KI DevReg Salon on Influencing Skills to Leverage Your Career

Essential influencing skills and some new ideas shared by Speaker Coach Andrew Hennigan from TEDx Stockholm.

Photo: Erika Tanos

"To succeed in any field, you have to have both technical expertise and the ability to influence other people. Without this ability you might have the best ideas but they will not be recognized and you will struggle to persuade other people to listen to your ideas, give you the funding you need, hire you for that dream position, invite you to speak at conferences or anything else." - Andrew Hennigan.

Fortunately it's easier than you think to acquire the right skills! We have put together a quick overview of the 3 basic influencing skills that were covered by Andrew at our recent *Meet an expert - get inspired* Salon on the 30th of September at NEO. If you would like to know more, the full summary of the lecture can be downloaded below.

1. Effective Writing

Combining concepts from journalism and diplomacy:

  • Focus on the Idea  - Start by clarifying the idea in your mind before you start writing.
  • Structure logically - Put the most important part first when it's possible.
  • Simplify - Always ask yourself, is this content really needed?
  • Focusing on Objectives - You are judged by your results, not how many email wars you win.
  • Using Neutral Language - Avoid words that take sides or could provoke anger.
  • Slow Down the Message Cycle - Reflect before sending any message and avoid responding when you are angry. 
  • Create “We” Feeling - Use “we” based language, focus on problems not people and look for solutions, not blame
  • De-escalate Tensions - The response to any hostile message should be carefully measured to be clearly less intense. 
  • Culture Risks - The easiest way to find out what works culturally and avoid misunderstandings is to look carefully at the messages people send and what wording, salutations etc. they use. 


2. Persuasive Speaking 

Lessons from the TED speaking community & Lean Speaking:

  • Be brief - The most important advantage of a short talk is that it helps focus attention on the central idea.
  • Have a clear idea - “a well-formed idea worth spreading” is fundamental and makes the rest of the process easier. Test the idea with friends or colleagues to make sure that it makes sense.
  • Avoid distractions - Try to memorize your talk, always look towards the audience, not the screen or at a script. Use a clicker.
  • And-Then-But-Therefore - You can keep people interested just by connecting together all the ideas like a mathematical proof. If you can't connect the “beats” of your story with “and then” your story will be boring. 
  • Be Concrete, Tell Stories - Give names, places, dates, numbers, cases, examples, stories. People can process abstractions but they remember concrete facts and stories.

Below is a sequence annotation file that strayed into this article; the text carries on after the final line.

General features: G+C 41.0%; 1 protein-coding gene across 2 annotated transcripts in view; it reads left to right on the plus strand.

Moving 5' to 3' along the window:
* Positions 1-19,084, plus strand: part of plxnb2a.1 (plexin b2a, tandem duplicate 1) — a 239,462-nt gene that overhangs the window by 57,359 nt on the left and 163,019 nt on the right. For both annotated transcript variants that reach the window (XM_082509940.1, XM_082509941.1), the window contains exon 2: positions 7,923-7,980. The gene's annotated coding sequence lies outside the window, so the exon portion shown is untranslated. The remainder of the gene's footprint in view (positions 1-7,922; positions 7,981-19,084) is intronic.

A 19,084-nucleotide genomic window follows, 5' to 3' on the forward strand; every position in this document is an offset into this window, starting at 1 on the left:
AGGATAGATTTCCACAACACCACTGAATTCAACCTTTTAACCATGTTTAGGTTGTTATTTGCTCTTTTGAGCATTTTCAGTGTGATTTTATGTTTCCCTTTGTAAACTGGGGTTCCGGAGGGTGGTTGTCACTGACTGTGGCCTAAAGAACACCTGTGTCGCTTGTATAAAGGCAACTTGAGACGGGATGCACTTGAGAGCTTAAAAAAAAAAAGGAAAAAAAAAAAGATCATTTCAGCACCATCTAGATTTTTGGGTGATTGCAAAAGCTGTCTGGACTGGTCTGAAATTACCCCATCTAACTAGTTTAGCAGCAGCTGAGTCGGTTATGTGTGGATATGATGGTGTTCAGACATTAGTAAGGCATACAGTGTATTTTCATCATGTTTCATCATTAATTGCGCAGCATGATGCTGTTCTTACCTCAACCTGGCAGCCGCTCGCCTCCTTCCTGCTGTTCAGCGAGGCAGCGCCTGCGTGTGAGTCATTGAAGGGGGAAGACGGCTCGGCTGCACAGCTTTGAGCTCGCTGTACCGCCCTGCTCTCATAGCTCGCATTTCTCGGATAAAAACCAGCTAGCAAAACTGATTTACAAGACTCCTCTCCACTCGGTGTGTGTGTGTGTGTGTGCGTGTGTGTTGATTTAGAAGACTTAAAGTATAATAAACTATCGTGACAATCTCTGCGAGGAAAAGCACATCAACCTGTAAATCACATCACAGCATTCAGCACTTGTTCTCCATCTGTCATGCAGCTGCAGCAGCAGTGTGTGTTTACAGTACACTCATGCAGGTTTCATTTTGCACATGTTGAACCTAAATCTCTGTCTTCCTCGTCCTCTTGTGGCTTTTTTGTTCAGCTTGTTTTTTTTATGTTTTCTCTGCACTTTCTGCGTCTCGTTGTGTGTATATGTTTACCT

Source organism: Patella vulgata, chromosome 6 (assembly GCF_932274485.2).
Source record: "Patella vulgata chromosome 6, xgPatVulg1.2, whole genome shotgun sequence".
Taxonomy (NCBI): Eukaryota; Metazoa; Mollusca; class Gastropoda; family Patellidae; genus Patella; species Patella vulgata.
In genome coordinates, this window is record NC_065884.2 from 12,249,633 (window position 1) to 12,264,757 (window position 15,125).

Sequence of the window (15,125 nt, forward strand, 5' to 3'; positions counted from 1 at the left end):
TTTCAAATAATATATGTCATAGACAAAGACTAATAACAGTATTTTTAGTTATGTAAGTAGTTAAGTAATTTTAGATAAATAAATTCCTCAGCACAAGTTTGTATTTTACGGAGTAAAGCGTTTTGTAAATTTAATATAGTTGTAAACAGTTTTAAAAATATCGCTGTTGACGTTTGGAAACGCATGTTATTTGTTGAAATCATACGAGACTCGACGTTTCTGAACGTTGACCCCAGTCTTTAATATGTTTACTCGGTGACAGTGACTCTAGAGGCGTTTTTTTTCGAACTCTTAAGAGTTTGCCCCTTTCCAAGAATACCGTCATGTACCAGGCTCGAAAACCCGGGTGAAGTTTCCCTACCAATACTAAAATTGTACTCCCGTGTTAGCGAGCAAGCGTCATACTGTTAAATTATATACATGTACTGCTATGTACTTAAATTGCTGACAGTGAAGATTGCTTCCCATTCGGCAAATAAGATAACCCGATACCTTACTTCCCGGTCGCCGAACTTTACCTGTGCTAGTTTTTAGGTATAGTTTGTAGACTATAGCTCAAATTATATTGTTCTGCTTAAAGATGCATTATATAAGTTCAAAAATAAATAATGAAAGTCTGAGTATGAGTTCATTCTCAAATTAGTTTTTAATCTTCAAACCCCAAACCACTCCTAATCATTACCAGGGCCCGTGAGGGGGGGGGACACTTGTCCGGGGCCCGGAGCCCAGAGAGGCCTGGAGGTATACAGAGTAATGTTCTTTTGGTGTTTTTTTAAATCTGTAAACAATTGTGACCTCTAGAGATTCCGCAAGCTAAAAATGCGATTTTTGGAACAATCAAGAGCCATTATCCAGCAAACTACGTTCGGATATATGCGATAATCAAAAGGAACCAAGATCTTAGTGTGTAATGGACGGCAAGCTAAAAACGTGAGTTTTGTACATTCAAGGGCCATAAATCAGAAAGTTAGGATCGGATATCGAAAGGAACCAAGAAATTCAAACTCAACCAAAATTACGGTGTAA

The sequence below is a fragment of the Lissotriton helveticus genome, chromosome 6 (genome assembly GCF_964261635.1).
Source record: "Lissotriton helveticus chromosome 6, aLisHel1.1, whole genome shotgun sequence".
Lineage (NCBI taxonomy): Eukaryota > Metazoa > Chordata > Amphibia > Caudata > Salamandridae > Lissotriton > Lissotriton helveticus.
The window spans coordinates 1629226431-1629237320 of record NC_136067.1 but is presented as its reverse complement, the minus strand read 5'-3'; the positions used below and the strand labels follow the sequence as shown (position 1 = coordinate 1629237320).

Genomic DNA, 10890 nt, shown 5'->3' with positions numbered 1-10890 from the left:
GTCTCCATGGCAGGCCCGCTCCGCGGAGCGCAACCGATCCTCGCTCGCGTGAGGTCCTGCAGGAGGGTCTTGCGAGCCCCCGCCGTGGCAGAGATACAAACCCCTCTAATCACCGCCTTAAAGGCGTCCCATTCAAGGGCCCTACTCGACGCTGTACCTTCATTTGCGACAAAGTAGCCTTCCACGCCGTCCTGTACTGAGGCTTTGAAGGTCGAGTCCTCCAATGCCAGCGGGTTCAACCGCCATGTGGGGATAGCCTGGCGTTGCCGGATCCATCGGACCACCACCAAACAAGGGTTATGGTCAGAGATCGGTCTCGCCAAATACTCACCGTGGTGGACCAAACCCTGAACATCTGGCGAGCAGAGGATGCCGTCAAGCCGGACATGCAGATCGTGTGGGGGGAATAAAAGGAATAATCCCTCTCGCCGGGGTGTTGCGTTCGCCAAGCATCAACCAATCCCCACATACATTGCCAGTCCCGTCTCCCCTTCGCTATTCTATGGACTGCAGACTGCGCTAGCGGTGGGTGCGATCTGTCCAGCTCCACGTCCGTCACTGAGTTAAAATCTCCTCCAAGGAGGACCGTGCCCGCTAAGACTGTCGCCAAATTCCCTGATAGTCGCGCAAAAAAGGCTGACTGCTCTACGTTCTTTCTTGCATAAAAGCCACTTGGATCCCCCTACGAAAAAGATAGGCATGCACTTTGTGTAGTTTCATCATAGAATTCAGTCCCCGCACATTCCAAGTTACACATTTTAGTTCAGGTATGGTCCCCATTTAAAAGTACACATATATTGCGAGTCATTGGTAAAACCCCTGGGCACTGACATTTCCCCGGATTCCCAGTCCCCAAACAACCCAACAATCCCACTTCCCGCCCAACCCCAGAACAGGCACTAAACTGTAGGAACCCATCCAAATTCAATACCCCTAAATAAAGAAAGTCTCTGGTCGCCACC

• Evolve Your Content - The first draft always sucks. Explore new ideas, test them and keep the best ideas.
  • Budget Your Time - Avoid spending time on unimportant things. Use “bank robber time”. Decide how many minutes you will spend on part of the work and when that time is passed just move on.
Andrew Hennigan questioning the illusion of individual knowledge.

3. Strategic Networking 

Activity based networking methods:

Know people 

  • Use the power of connections and tap into a shared community knowledge to succeed. We actually know less than we think and rely on the support of people around us. 
  • Grow connections without being too goal oriented or instrumental. Maybe you don't find the right person immediately who can help you but a friend who knows someone who knows...

Build trust 

  • Leave a strong online footprint on Research gate, Linked in, Wikipedia etc.
  • Be dependable. Keep promises, big & small.
  • Be helpful. It builds social capital and makes you feel good at the same time!
  • Trust and strong connections are created by getting involved and through activities where you work together. Volunteer and meet people through a role!
  • Build trust passively by being familiar. Exploit the Mere Exposure Effect. Exposure makes your message more credible.

Communicate needs

  • Share plans, goals, wants in meetings online or just ask people in the room.

 

HOST: Karolina KublickieneDevReg Doctoral Programme, CLINTEC, Renal Medicine

The DevReg programme aims to enhance transferrable skills and highlight gender dimension aspects.

To address growing societal and economic challenges, we also believe that the role of the university is not limited to education and research but includes the "third mission". Both researchers and students can act as changemakers, engage with society and link the university’s activities with its socio-economic context to improve health for everybody.